Fliers for Marvel Slurpie Cups from 7-11
"The Thing on the Fourble Board" from Quiet, Please (1948)
A few months ago, following a certain post I made (to say which one would be a bit of a spoiler), someone brought this delightful piece of history to my attention, and I am very excited to share it with you now.
"The Thing on the Fourble Board" is widely considered the best and scariest piece of radio to have come out of radio’s golden age of horror and mystery programming. If you listen, you will learn why.
A fourble board is a horizontal platform on an oil derrick that is as high off the ground as four lengths of pipe are long (“fourble”=”quadruple”). This is the tale of a worker at the oil derrick and the staff geologist, and what they discover about the things their drilling has (literally) unearthed.
I’m trying my best to find the right balance between not over-hyping this and making it clear that this is the coolest fucking thing you will hear this Halloween.
I know asking you to listen to 25 minutes of old timey radio is asking a lot in this crazy iPad world we live in, but this is exactly the length of an episode of Welcome to Night Vale, so I know you can find time for it. Just imagine the narrator is Cecil and the geologist is Carlos. We can do this, together. Don’t worry: the writing is tight and the pace is fairly brisk. You won’t get bored.
You can download an mp3 of the show here if you want it on your listening devices instead of playing it on YouTube. (please let me know if this link doesn’t work)
Just take a few minutes, maybe while you’re cooking dinner or washing dishes or whatever, and give a listen to one of the most revered pieces of horror radio in history, and if you like it, please share it with someone you think would enjoy it.
18th-century English clergyman Tobias Swinden, who argued in his text An Enquiry Into the Nature and Place of Hell, that “hell couldn’t lie below Earth’s surface: The fires would soon go out, he reasoned, due to lack of air. Not to mention that the Earth’s interior would be too small to accommodate all the damned, especially after making allowances for future generations of the damned-to-be. Instead, wrote Swinden, it’s obvious that hell stares us in the face every day: It’s the sun.” (c/o)
“The writing team of “Saturday Night Live” for the 1985-86 season, when Jack Handey joined the show. Top row: Don Novello, John Swartzwelder, Mark McKinney, Handey, Tom Davis. Middle row: Bruce McCulloch, Robert Smigel, Carol Leifer, George Meyer. Bottom row: A. Whitney Brown, Lanier Laney, Terry Sweeney, Lorne Michaels, Al Franken, James Downey.”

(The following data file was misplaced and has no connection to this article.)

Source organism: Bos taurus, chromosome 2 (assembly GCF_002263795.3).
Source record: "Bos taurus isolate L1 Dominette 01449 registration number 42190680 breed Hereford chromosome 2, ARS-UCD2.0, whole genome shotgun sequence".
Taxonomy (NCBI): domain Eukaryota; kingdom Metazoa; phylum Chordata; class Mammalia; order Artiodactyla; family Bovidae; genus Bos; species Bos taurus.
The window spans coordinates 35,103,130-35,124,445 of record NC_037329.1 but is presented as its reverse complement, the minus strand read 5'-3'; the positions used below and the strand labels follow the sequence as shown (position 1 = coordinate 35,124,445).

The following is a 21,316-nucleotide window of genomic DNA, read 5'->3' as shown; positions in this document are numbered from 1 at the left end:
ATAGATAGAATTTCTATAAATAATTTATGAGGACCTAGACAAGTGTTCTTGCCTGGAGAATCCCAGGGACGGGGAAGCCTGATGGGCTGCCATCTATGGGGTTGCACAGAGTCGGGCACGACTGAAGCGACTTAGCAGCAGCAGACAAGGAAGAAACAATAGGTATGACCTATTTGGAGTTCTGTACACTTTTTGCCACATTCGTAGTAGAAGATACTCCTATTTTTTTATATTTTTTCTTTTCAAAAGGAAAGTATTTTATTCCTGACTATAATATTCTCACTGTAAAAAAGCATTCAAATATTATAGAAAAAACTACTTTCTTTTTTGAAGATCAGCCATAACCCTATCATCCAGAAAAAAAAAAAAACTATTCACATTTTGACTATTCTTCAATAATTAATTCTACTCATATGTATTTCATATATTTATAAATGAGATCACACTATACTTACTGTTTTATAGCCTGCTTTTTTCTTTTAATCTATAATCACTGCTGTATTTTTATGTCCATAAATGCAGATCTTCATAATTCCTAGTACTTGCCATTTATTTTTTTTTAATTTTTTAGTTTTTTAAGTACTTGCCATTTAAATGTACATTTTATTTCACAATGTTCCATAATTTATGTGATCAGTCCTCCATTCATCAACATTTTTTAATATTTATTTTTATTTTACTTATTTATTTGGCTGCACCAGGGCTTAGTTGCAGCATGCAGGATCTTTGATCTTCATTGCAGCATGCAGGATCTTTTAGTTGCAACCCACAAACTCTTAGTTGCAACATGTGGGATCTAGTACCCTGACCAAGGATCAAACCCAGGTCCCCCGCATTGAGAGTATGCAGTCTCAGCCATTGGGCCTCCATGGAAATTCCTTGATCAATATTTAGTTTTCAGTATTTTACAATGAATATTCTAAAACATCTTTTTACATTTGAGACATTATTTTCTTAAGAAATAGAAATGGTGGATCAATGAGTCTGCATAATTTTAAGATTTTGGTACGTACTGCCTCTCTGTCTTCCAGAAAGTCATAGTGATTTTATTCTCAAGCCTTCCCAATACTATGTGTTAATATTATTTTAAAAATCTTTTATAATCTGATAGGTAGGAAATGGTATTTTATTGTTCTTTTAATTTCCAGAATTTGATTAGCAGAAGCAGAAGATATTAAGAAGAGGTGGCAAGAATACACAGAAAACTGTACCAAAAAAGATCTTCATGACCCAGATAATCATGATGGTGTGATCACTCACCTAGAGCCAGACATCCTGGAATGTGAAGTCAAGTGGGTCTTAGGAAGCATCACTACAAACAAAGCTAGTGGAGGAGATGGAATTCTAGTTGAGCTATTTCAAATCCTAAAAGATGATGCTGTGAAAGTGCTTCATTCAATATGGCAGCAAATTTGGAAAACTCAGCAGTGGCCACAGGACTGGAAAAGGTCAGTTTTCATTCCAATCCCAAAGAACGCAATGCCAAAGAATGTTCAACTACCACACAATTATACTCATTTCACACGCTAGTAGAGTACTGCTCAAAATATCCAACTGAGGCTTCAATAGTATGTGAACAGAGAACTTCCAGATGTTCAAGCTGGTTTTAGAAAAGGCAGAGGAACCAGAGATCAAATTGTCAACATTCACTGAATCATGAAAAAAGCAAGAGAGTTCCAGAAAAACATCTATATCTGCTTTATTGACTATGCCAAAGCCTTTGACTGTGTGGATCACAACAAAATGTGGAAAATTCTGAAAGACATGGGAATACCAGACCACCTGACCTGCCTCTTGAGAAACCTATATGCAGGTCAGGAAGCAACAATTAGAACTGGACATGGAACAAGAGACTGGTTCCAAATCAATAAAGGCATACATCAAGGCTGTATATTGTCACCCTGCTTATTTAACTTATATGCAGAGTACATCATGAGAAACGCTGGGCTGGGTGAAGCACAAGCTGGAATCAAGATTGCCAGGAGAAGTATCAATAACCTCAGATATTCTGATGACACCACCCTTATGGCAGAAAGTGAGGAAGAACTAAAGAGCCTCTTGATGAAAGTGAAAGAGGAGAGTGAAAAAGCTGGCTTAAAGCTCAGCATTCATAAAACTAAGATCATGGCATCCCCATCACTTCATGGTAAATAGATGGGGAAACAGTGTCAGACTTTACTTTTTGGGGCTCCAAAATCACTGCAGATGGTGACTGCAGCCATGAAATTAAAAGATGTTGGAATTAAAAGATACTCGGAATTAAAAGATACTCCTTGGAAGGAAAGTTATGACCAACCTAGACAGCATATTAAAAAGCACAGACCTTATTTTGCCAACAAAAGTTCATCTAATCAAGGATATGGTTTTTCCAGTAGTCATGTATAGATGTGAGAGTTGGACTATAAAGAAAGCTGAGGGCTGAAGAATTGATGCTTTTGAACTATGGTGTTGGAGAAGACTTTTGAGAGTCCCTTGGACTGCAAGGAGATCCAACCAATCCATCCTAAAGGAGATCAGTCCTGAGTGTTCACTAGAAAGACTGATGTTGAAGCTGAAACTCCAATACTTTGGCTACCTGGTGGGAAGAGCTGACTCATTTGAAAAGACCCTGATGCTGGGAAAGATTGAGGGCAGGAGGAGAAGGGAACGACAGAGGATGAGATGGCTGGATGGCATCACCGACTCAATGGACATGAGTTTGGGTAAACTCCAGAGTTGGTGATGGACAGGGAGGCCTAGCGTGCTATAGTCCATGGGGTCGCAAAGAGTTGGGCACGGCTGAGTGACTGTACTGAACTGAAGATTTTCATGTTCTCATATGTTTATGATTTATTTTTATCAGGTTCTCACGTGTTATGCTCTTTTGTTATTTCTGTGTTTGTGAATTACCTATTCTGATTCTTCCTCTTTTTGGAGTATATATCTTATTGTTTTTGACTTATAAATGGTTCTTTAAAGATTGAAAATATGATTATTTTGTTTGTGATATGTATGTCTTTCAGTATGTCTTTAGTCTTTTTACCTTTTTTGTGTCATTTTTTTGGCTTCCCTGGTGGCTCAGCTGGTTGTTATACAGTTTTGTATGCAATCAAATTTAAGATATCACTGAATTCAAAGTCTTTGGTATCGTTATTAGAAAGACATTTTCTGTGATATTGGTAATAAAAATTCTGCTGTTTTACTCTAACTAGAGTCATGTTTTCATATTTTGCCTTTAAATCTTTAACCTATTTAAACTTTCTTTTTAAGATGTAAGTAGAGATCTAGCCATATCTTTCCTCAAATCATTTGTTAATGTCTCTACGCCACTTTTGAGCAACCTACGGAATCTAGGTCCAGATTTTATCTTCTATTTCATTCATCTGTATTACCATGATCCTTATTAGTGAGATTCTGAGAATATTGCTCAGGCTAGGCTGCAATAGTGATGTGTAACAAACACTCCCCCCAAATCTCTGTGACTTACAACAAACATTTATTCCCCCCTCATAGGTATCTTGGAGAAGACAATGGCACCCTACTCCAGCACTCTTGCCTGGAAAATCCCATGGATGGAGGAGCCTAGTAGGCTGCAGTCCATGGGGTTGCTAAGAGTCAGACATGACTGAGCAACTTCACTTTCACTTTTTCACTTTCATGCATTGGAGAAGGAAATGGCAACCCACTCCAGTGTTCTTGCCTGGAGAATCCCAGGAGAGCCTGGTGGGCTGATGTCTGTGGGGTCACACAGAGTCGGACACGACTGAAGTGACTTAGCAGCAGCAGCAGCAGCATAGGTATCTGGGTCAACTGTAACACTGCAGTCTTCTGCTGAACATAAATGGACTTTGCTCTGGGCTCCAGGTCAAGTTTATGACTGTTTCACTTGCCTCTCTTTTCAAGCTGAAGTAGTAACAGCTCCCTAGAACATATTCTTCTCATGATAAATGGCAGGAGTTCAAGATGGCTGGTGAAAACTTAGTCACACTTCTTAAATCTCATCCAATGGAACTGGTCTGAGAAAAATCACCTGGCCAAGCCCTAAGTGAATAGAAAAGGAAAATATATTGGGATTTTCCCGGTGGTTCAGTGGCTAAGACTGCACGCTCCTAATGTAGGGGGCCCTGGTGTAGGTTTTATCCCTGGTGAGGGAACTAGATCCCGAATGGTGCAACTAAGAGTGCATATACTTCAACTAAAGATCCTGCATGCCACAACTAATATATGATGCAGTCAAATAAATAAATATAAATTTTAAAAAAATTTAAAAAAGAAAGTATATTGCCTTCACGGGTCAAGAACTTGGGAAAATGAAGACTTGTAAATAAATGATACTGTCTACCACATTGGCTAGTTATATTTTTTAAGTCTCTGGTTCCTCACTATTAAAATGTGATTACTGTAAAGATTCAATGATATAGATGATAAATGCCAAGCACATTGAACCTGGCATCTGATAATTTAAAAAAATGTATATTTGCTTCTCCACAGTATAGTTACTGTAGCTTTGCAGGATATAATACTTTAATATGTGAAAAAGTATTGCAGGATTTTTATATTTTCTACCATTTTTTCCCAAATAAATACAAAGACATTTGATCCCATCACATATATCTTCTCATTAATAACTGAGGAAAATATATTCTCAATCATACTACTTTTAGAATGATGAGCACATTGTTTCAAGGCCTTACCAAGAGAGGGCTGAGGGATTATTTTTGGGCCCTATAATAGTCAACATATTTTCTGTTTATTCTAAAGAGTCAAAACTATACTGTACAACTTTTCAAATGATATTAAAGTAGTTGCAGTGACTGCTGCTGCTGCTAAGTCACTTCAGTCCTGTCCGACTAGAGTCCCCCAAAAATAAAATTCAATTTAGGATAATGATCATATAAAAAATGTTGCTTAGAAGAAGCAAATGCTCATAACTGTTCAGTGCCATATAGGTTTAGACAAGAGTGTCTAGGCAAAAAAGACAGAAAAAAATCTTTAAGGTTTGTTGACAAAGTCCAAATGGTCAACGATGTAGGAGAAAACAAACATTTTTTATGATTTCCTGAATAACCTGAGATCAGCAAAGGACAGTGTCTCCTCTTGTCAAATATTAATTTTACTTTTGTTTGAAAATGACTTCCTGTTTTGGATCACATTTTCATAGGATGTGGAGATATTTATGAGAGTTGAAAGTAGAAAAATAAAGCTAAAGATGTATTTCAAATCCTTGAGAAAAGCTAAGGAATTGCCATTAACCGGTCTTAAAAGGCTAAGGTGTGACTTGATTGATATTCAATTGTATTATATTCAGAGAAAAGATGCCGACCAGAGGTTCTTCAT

Issac Woodard, Orson Welles, and the Zimmerman trial.
In 1946, a black member of the armed forces who had just been discharged, had, through a series of incidents outlined here, been blinded for life by the beating from a while police officer. Orson Welles found out about this, and took to the air to find the officer. I find his commentary to be kind of inspiring in the face of the Zimmerman decision.
We will not forget Zimmerman and his crime. Orson Welles is more stirring than I am, so I’ll leave the rest to him.
“"Sir John E. Packenham, an officer in the English army, who has been spending the last year in her Majesty’s northern provinces, arrived at Fort Buford [in North Dakota] with an animal of rare beauty, and never before caught on this continent, nor has it been known till late years that the species existed in this country. It is of the same family as the giraffe, or camelopard, of Africa, and is known to naturalists as the tygomelia. They are known to inhabit the high table lands of Cashmere and Hindoo Kush, but are more frequently seen on the high peaks of the Himalaya Mountains. The animal was taken when quite young, and is thoroughly domesticated, and follows its keeper like a dog. It is only four months old, and ordinarily stands about five feet high, but is capable of raising its head two feet, which makes the animal seven feet when standing erect. It is of a dark brown mouse color, large projecting eyes, with slight indications of horns growing out. The wonderful animal was caught north of Lake Athabasca, on the water of the McKenzie’s River. It has a craw similar to the pelican, by which means it can carry subsistence for several days. It was very fleet, being able to outfoot the fastest horse in the country. The black dapper spots on the rich brown color make it one of the most beautiful animals in existence, more beautiful than the leopard of the Chinese jungle."